Overpay now on 3.44% or next year on reduced %?

We have decided to overpay on our mortgage with the intention of clearing it earlier. We have a year left on a 3.44% fixed and around 157k left to pay over the whole mortgage period. We plan to reduce the term and the interest rate next year when the fixed rate ends.
So my question is this - do we start overpayments now to reduce the balance before reducing the term next year or do we put it all into our savings account and pay it into the mortgage when the interest rate has reduced?


  • AnotherJoeAnotherJoe Forumite
    19.6K Posts
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    Are you getting savings above 3.44% ?!!
  • Hahaha no! So starting overpayments now is the way to go?
  • ian1246ian1246 Forumite
    191 Posts
    Fourth Anniversary 100 Posts
    Are you able to funnel the overpayments through regular savers?

    We're in a similar boat to yourself - 2.84% Mortgage Rate, wanting to start overpaying. Our mortgage is up for renewal at the end October 2020 - I m hoping for rates of around 2% (provided interest rates don't go up!).

    The Plan is to open up a HSBC Regular Saver in October 2019 - able to save up to £250 a month at 5% interest.

    I also plan to open a M & S Account & Linked Regular Saver (up to £250 per month at 5%) and a First Direct Account & Linked Regular Saver (up to £300 per month at 5%) in October 2019. Granted: We ll only be able to afford to put about £50 a month into each of the M&S & First Direct Accounts initially, but by opening them it will allow us to put more £££ in as funds become available.... whilst ensuring they mature just before our mortgage renewal, so that we have the cash available.

    We can then take the cash we have built up and either overpay the mortgage just before renewing it onto a fixed deal (so no early-repayment charges!), or if the mortgage interest is low enough: If we are fixing the mortgage for 5 years, I would take the £££ saved and put them into a fixed 5 year saver. I.e. the best 5 year saver currently is 2.6% - so if we fix the mortgage next year at 2%, it would make sense to fix the savings at 2.6% and earn higher interest than if we overpaid the mortgage.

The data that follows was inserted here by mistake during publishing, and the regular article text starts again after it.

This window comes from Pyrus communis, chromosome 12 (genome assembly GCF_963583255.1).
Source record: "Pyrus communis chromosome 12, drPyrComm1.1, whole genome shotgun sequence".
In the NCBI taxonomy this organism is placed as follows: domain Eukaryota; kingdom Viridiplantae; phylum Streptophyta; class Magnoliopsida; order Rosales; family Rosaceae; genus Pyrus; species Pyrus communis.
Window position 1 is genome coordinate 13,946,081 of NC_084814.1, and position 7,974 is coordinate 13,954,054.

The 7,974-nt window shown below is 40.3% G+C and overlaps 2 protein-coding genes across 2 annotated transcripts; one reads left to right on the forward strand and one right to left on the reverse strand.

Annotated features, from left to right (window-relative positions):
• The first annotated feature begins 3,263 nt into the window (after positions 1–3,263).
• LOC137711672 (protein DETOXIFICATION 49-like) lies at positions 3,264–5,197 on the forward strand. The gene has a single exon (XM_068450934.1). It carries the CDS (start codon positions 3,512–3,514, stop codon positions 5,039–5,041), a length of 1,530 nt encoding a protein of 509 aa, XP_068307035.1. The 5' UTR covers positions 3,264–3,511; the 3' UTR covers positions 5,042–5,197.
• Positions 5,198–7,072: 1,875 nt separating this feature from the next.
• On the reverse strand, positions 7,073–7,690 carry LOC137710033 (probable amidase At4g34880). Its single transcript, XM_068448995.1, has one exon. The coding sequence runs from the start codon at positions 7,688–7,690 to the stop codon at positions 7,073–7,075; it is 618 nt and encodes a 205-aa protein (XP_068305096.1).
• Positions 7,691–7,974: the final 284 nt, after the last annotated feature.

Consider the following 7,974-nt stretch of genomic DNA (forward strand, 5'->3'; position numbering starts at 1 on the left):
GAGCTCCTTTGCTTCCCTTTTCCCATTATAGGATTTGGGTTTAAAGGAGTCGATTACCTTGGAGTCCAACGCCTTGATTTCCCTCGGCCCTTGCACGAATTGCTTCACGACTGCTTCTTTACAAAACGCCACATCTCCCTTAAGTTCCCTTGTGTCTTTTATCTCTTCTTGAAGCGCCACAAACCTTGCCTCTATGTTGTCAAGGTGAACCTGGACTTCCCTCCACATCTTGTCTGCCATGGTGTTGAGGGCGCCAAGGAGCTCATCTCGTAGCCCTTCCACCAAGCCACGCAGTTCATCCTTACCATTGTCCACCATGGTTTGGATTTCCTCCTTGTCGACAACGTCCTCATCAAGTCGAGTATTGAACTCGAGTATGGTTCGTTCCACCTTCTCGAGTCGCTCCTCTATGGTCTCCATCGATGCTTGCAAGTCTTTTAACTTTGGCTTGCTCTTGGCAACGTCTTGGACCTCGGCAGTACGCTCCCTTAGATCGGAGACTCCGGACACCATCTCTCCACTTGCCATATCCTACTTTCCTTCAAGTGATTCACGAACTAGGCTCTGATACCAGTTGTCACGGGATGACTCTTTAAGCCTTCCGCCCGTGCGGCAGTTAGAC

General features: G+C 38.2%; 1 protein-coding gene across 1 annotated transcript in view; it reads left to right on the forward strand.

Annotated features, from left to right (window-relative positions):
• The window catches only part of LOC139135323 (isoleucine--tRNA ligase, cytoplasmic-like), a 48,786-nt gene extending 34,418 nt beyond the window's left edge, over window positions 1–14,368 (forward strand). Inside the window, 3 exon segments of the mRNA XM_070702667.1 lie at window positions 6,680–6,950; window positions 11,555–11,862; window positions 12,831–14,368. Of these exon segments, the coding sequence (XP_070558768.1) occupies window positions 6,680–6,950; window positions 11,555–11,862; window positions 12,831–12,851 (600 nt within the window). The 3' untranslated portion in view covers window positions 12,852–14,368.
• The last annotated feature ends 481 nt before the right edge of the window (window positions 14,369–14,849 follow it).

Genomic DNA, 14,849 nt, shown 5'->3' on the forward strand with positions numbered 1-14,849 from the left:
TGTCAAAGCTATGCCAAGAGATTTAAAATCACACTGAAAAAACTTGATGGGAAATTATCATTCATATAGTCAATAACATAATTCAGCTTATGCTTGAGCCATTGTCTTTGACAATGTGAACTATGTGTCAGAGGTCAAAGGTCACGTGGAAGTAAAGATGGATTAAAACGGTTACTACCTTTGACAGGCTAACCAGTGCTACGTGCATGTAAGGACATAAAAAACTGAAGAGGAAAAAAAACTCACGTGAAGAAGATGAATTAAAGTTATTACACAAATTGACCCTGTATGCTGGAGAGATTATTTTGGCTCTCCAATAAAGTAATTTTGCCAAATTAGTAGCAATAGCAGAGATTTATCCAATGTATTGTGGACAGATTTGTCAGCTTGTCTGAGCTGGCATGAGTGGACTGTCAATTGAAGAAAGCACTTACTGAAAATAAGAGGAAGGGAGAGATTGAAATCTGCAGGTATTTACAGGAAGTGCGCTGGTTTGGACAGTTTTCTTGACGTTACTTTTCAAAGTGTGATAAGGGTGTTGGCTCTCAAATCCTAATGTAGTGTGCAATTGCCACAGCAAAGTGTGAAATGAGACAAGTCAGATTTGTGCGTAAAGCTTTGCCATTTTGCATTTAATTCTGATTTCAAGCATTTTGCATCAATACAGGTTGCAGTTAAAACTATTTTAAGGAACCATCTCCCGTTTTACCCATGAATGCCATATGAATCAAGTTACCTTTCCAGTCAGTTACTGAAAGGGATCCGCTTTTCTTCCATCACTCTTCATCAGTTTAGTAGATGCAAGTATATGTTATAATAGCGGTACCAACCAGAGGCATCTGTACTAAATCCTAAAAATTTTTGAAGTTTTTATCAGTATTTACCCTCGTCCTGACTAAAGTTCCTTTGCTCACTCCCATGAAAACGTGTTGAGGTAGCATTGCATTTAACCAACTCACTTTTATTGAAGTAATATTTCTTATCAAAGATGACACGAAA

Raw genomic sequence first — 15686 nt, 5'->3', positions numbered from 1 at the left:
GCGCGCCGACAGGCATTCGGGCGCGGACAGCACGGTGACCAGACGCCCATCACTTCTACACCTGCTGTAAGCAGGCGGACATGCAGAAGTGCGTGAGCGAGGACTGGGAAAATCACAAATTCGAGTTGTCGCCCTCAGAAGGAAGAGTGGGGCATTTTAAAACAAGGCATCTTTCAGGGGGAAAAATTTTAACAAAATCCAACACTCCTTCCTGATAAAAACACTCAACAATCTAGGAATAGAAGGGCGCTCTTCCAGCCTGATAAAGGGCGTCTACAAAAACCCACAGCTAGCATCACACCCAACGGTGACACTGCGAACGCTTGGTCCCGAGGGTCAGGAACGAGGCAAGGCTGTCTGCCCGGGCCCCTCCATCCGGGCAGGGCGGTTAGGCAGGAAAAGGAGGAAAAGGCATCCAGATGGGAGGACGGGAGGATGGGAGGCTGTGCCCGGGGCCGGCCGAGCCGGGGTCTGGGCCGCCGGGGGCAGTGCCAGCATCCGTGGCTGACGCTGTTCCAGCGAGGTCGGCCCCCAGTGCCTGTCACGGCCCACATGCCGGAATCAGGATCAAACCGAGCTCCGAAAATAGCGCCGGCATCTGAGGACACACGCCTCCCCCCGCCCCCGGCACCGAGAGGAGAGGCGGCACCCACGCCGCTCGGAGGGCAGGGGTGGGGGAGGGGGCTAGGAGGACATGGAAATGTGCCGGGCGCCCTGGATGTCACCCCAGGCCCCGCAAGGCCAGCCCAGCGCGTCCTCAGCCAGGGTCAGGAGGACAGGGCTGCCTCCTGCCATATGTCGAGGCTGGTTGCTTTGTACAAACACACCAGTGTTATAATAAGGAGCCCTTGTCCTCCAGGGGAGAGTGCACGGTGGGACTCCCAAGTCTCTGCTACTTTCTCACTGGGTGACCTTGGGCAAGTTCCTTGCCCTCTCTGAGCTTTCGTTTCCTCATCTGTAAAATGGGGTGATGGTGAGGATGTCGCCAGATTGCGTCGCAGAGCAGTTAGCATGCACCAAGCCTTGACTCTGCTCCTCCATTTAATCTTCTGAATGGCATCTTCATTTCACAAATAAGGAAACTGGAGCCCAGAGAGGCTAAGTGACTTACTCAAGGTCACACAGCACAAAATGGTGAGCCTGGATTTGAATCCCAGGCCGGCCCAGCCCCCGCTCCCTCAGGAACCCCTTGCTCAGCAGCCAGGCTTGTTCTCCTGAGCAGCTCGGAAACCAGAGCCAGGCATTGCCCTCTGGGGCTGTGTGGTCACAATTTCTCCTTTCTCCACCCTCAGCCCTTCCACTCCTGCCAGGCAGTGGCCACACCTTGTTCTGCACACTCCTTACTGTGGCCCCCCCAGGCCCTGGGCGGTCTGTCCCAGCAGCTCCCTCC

In 5 years time we can then review and decide what to do with the cash (overpay the mortgage or again, save it).

    Moving forward beyond that the plan is then to have rolling Regular Savers, maturing every year in October - which we will then put into a fixed 4 year saver, then the next years worth of savings from the regular savers, putting into a 3 year fixed saver, then the next year into a 2 year saver and then 1 year saver etc... - the idea being when the fixed mortgage comes to an end, we ll have a years worth of regular savers at 5% Interest maturing and also 5 Fixed Savings Accounts (5,4,3,2 & 1 year fixed savers, respectively) maturing just before the mortgage ends its fixed deal.

    Depending on Interest rates & Saving Rates - we can then either take this cash and overpay the mortgage... or fix for another 5 years and in turn put the savings into a fixed 5 year saver, earning higher interest. We would then just repeat the previous 5 years!


    Just a thought for you on a possible alternative plan, to ensure your £££'s work as hard as possible without the risk of investing :-)
  • AnotherJoeAnotherJoe Forumite
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    10,000 Posts Fifth Anniversary Name Dropper Photogenic
    Hahaha no! So starting overpayments now is the way to go?
    If you cant save higher than the rate you are paying then yes pay it off asap.
    Simple example you pay £3.44 on a years interest on £100, put your savings away at lets say at 1.5% so you get £1.50, you've lost £1.94 compared to paying that £100 off and saving £3.44.
  • BrodiebobsBrodiebobs Forumite
    1K Posts
    Part of the Furniture 500 Posts
    our mortgage rate is 1.99% we currently OP £100pm and put £250pm into a 5% saver.

    Our fix isn't up til 2021 but when the saver matures i'll either pay it into mortgage or into another saver.

    Head says saver is right thing to do financially, but I like seeing the balance fall so think its a good balance of head/heart. :o

    Although for mortgage tracking purposes I include the saver amount (before interest) in the OS mortgage calculations.
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